Electrical conductors are a fundamental part of electronics. All electronic components require a way to transport charge between themselves and other components.

Electronic components also require a way to transport charge away from themselves in order to function properly. This is why all electronic components have at least one hole or opening in their casing where charge can escape.

The term for the charge that escapes is leakage current. Leakage current is the flow of electric charge across an opening in a device, such as the opening in the casing of an electronic component.

How much leakage current an electronic component has depends on several factors, such as its size, material composition, and shape. All of these factors affect how easily charge can escape the component.

This article will discuss how to measure leakage current in electronic components and what levels are acceptable according to industry standards.

## Positive charge

A conductor with a positive charge is called a positive conductor. The force that pushes a positive conductor away from ground is the same force that pulls it toward ground.

That force is the Coulomb force, which is described as the electrostatic interaction between electrically charged particles. In this case, the charged particles are electrons in the conductor and the ground.

The Coulomb force is always directed from a higher electric charge to a lower one. Since the ground has no charge, it represents the lowest charge possible. Therefore, the Coulomb force directs an electron away from ground.

Positive conductors have charges that push other charges away, so how can they be connected to ground? By placing a negative conductor next to it, then there will be two charges pulling each other toward each other and back to ground.

This happens because both are charged and therefore have an electrostatic interaction with each other.

## Negative charge

A conductor with a charge is called negatively charged if that charge is negative. That means that a conductor with a negative charge has electrons flowing out of it, creating a deficiency of electrons within the conductor.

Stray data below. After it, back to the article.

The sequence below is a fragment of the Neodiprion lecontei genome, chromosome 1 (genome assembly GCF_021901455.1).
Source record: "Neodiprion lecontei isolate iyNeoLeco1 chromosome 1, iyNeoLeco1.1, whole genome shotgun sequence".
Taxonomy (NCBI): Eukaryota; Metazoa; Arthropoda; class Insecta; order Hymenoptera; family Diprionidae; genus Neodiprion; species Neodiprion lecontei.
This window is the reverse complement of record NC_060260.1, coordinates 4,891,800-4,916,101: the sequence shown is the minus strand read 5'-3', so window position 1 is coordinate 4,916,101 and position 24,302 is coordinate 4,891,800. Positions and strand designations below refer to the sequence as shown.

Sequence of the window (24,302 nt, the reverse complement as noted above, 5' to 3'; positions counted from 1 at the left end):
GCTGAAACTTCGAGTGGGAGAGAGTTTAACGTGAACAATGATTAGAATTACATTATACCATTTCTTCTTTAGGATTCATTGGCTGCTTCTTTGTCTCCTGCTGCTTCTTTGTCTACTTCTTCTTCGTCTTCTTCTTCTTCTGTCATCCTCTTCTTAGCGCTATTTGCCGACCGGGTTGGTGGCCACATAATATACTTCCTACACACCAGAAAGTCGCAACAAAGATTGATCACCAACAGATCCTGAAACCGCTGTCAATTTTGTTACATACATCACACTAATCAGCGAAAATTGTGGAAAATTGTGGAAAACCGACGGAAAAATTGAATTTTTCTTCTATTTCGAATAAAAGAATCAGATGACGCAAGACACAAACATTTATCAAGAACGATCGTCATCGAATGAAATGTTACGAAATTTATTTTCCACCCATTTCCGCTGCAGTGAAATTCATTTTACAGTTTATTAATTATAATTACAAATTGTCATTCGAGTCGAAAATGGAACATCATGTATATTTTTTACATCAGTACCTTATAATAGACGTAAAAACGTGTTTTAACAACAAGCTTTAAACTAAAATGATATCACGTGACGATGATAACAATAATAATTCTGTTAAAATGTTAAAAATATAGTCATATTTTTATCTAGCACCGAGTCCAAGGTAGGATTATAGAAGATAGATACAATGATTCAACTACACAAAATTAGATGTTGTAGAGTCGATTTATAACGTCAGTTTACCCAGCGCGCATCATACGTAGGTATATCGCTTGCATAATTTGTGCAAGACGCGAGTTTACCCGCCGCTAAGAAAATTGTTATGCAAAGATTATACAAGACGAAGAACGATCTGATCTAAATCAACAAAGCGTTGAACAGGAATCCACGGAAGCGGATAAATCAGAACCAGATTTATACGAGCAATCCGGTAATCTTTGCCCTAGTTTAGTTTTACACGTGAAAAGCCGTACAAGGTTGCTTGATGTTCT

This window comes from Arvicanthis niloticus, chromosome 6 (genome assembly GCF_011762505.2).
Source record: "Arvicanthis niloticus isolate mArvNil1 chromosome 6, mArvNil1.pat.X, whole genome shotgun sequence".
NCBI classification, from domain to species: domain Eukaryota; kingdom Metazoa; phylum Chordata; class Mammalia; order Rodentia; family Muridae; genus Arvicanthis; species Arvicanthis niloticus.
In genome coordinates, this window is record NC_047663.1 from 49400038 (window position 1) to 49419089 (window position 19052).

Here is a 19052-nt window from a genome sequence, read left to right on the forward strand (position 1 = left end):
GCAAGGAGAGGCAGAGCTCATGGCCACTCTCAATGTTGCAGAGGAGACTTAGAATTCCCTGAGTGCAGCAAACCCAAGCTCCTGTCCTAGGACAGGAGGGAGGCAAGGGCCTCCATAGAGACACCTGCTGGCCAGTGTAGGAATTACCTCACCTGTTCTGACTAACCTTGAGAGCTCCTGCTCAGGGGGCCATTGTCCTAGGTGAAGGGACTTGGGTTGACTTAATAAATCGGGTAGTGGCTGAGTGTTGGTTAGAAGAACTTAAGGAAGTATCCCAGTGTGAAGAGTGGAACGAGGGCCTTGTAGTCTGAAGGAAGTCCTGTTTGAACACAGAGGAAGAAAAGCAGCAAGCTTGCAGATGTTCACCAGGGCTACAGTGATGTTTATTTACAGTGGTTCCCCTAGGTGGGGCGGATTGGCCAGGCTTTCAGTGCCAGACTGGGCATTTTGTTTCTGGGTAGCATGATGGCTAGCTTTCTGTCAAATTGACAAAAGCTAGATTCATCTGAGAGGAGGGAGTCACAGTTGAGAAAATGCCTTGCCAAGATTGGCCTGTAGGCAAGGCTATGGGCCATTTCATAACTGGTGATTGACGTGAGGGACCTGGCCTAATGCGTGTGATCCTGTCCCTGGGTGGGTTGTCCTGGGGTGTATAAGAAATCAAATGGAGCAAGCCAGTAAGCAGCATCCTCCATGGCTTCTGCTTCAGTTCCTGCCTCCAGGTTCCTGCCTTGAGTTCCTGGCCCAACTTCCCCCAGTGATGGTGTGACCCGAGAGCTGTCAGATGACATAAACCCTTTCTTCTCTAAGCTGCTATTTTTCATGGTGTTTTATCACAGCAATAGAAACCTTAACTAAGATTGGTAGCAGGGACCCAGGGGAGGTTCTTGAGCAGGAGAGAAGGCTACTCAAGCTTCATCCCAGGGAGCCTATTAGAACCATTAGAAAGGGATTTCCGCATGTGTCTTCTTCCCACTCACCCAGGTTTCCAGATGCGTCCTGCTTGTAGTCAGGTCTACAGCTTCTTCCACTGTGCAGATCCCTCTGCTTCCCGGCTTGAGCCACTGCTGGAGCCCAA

If a positively charged object comes near it, the electron flow will be reversed, and the positively charged object will be coated in negative charge. This is why we say “opposites attract” – because charges of opposite value attract each other.

So how does this work if the ground is defined as 0 volts? Well, if there are any excess electrons on the conductor, they will flow out to the ground, making the overall charge of the conductor 0.

This is why we can’t have a static shock on a floor that’s electrically grounded – all of the excess charge on your body flows to the ground, making you and the floor equal in charge.

## Zero charge

If the conductor is connected to the Earth, or any other source of “ground”, then the charge on it will be zero. That is because charge can only exist on a single object, and the Earth itself is a large object with a neutral charge.

This is an important fact to remember! If you were to hold a metal rod in your hand and touch the ground, you would feel no charge. This is because your hand is also at ground level, and therefore there is no charge difference between the two.

The same goes for if you were to stand on the ground – you would be at ground level, and therefore have zero charge on you. You could not feel a difference between yourself and the Earth because you both have the same neutral charge.

Remember this: A conductor that is connected to ground has zero net charge.

## Conductor and ground have the same charge

In the case of a conductor connected to the Earth, or any other lower potential, what is the charge on the conductor?

The answer is that there is no charge on the conductor!